UMF students in STEM block courses have a visit from “Spot” the robot dog to illustrate the value of STEM education. (Courtesy of UMF)

FARMINGTON — Recently, University of Maine at Farmington education professors called on the services of Spot, the canine-inspired robot dog created by Boston Dynamics, to illustrate the value of STEM education to a group of UMF pre-service teachers learning to teach science, technology and mathematics to elementary  students.

Spot was introduced to the class by Steve Williams, principal compliance engineer at the Boston company.

“Spot’s movements are an engineering marvel! They show the possibilities of using STEM concepts to solve problems and help students develop the essential skills of creativity, critical thinking, collaboration and problem solving,” said Carole Lee, UMF associate professor of science education.

The faculty team of UMF professors Carole Lee, Shannon Larsen and  Kathryn Will is teaching a unique, semester-long, interconnected three-course block of STEM courses (science, technology, engineering, math, plus art or STEAM) to a cohort of 17 UMF juniors and seniors studying to be K-8 teachers. 

The cohort of students progresses together through the semester-long block of science, technology and mathematics education courses, working collaboratively and applying knowledge, skills and hands-on experience. At the end of the semester they work in groups to solve a problem, create a prototype, create an iMovie and advertise their product.

“One of the strengths of this program is that our students are developing STEM literacy by learning how to integrate their knowledge across subjects. This real-life learning experience is going to help them prepare their students once they are teachers in classrooms of their own, and potentially inspire the next generation of scientists, mathematicians and engineers,” said Lee.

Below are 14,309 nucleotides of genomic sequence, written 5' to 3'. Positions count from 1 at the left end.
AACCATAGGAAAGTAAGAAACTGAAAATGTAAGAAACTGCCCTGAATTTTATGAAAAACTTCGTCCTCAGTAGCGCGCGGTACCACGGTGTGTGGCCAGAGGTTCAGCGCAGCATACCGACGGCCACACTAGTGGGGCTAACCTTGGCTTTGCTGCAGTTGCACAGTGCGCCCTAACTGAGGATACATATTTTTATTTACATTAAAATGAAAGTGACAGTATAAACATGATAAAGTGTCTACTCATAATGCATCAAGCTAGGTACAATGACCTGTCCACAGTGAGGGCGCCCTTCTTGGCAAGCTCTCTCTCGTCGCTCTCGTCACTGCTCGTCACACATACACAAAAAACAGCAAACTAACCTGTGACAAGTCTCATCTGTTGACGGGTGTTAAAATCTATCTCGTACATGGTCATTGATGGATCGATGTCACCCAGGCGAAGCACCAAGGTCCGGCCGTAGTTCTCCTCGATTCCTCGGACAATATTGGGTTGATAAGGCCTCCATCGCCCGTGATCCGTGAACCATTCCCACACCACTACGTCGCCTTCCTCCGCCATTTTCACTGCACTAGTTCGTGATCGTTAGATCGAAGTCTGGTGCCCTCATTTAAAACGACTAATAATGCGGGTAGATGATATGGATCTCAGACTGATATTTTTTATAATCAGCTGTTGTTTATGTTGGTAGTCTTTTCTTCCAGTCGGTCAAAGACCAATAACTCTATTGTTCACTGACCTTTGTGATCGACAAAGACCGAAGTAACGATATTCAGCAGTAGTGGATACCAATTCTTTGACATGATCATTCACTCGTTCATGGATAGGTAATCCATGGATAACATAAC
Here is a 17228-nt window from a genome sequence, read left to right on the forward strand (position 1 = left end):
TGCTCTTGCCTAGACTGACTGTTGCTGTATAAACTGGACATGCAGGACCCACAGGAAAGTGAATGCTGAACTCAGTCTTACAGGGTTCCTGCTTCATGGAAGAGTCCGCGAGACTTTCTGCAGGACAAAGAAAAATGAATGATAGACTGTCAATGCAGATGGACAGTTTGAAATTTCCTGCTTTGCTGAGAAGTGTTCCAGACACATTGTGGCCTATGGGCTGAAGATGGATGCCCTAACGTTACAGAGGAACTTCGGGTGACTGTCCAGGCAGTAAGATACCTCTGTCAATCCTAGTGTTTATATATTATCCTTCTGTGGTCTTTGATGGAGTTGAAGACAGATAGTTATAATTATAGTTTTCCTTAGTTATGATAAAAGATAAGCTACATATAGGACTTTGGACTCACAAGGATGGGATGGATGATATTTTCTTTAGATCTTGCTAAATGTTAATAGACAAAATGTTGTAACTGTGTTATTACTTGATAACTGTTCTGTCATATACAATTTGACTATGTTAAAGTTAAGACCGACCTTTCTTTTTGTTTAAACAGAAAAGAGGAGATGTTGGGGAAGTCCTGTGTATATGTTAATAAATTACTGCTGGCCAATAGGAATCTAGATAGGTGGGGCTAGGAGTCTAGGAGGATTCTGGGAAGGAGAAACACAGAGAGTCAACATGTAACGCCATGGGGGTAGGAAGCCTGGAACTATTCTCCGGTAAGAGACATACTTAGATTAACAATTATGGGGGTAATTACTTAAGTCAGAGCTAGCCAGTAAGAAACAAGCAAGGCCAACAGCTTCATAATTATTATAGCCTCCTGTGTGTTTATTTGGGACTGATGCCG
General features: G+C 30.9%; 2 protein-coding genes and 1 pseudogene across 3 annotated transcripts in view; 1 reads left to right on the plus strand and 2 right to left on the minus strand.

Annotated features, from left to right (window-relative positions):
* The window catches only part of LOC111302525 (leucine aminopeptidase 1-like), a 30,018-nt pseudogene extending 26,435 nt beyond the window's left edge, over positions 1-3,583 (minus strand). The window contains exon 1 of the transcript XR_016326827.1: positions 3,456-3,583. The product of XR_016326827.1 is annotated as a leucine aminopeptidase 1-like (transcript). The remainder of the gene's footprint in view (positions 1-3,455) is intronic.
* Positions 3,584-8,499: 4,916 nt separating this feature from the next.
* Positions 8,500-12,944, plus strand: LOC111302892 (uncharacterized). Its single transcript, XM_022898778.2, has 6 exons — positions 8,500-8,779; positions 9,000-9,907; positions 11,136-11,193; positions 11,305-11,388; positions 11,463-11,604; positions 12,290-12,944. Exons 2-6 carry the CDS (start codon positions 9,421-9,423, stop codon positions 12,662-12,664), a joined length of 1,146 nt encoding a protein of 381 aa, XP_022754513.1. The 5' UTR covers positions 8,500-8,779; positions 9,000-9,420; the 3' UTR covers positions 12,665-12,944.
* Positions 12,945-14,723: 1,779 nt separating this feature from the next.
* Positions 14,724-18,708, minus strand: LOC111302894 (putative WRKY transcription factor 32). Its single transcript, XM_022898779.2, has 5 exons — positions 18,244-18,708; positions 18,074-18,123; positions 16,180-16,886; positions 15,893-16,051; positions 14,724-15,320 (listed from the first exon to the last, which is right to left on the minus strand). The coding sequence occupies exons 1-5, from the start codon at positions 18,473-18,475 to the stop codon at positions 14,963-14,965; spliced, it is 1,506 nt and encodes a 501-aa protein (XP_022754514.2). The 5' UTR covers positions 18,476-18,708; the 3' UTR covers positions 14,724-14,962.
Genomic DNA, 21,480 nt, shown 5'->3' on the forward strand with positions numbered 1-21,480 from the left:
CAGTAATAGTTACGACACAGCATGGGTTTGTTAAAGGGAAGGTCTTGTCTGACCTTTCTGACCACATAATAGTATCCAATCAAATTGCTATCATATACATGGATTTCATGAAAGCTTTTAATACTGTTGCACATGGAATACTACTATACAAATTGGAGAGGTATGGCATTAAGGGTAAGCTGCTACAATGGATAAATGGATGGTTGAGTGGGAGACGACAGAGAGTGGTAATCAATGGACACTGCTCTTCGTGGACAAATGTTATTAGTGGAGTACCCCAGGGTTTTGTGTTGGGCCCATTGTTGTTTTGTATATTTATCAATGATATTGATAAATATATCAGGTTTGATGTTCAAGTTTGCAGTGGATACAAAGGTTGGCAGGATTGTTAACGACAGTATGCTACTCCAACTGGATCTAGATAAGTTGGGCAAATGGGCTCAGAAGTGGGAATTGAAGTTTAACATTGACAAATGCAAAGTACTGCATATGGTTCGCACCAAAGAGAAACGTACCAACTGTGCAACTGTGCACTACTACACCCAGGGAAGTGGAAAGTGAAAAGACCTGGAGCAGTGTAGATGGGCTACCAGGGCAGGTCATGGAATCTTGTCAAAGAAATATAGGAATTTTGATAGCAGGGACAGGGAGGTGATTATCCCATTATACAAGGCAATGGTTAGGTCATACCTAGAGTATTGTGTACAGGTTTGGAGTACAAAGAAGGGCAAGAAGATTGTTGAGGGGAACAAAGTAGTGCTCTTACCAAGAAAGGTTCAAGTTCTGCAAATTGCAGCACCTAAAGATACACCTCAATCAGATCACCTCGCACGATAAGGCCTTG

For their final project, the cohort was divided into five student groups that were presented with real world problems related to climate change. After each group selected a scenario, they brainstormed to develop a solution for a potential problem and created a prototype to illustrate their ideas.

“This program gives both students and faculty the opportunity to lean in, depend on each other and make corrections as we all move forward. We learn to trust each other, make mistakes together and learn together. It’s pretty remarkable,” said Larsen.

The prototypes included student models that illustrated each group’s ideas for pro-active flood control, document preservation containers, solar-powered home generators, safety kits for reporters on assignment and ways to water and cool crops during unprecedented heat waves.

“This has been a great educational experience,” said Caroline Granata, a junior from Falmouth majoring in elementary education. “We have learned that STEM is fun and it is everywhere, and it will be exciting to show that to my students. The STEM Block this semester has also helped us learn to integrate teaching across subjects with the goal of saving teaching time and helping young students see the real world applications of what they’re learning.”

In the upcoming spring semester, Lee is organizing a STEM Fair with Cascade Brook School, a local upper elementary school comprised of grades 3-5. Her college students will have the opportunity to teach science at the school, helping to build student STEM literacy, to be followed by a make-your-own model derby car and race.